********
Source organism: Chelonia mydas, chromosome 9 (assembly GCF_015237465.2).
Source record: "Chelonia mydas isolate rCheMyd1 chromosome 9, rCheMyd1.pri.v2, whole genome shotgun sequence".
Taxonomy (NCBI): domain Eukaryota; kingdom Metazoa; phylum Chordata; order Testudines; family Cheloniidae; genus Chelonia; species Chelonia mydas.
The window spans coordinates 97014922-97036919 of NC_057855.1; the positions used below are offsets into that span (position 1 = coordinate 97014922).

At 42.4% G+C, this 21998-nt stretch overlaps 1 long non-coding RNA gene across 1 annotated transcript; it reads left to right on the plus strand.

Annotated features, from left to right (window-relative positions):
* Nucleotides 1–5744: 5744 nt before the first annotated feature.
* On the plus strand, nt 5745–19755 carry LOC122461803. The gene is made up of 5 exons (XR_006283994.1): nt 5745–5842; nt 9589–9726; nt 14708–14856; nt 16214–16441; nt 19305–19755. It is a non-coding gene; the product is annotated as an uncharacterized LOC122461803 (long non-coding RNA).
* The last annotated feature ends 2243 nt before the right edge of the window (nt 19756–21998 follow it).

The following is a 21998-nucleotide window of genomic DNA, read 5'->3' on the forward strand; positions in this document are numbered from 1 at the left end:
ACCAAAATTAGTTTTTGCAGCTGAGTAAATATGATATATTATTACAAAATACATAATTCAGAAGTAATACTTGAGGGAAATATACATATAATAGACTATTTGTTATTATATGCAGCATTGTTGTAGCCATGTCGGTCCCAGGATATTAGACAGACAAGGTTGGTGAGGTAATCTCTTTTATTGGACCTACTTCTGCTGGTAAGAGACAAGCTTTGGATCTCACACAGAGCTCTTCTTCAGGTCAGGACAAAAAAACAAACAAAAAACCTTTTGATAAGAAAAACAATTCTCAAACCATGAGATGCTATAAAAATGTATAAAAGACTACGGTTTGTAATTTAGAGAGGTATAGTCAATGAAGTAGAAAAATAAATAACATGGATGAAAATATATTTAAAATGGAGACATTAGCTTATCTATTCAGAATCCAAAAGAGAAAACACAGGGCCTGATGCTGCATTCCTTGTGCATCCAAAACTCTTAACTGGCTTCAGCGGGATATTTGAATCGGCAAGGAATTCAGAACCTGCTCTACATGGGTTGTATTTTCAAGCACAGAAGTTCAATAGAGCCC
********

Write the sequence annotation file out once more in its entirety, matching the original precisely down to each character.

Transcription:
Source organism: Chelonia mydas, chromosome 9 (assembly GCF_015237465.2).
Source record: "Chelonia mydas isolate rCheMyd1 chromosome 9, rCheMyd1.pri.v2, whole genome shotgun sequence".
Taxonomy (NCBI): domain Eukaryota; kingdom Metazoa; phylum Chordata; order Testudines; family Cheloniidae; genus Chelonia; species Chelonia mydas.
The window spans coordinates 97014922-97036919 of NC_057855.1; the positions used below are offsets into that span (position 1 = coordinate 97014922).

At 42.4% G+C, this 21998-nt stretch overlaps 1 long non-coding RNA gene across 1 annotated transcript; it reads left to right on the plus strand.

Annotated features, from left to right (window-relative positions):
* Nucleotides 1–5744: 5744 nt before the first annotated feature.
* On the plus strand, nt 5745–19755 carry LOC122461803. The gene is made up of 5 exons (XR_006283994.1): nt 5745–5842; nt 9589–9726; nt 14708–14856; nt 16214–16441; nt 19305–19755. It is a non-coding gene; the product is annotated as an uncharacterized LOC122461803 (long non-coding RNA).
* The last annotated feature ends 2243 nt before the right edge of the window (nt 19756–21998 follow it).

The following is a 21998-nucleotide window of genomic DNA, read 5'->3' on the forward strand; positions in this document are numbered from 1 at the left end:
ACCAAAATTAGTTTTTGCAGCTGAGTAAATATGATATATTATTACAAAATACATAATTCAGAAGTAATACTTGAGGGAAATATACATATAATAGACTATTTGTTATTATATGCAGCATTGTTGTAGCCATGTCGGTCCCAGGATATTAGACAGACAAGGTTGGTGAGGTAATCTCTTTTATTGGACCTACTTCTGCTGGTAAGAGACAAGCTTTGGATCTCACACAGAGCTCTTCTTCAGGTCAGGACAAAAAAACAAACAAAAAACCTTTTGATAAGAAAAACAATTCTCAAACCATGAGATGCTATAAAAATGTATAAAAGACTACGGTTTGTAATTTAGAGAGGTATAGTCAATGAAGTAGAAAAATAAATAACATGGATGAAAATATATTTAAAATGGAGACATTAGCTTATCTATTCAGAATCCAAAAGAGAAAACACAGGGCCTGATGCTGCATTCCTTGTGCATCCAAAACTCTTAACTGGCTTCAGCGGGATATTTGAATCGGCAAGGAATTCAGAACCTGCTCTACATGGGTTGTATTTTCAAGCACAGAAGTTCAATAGAGCCC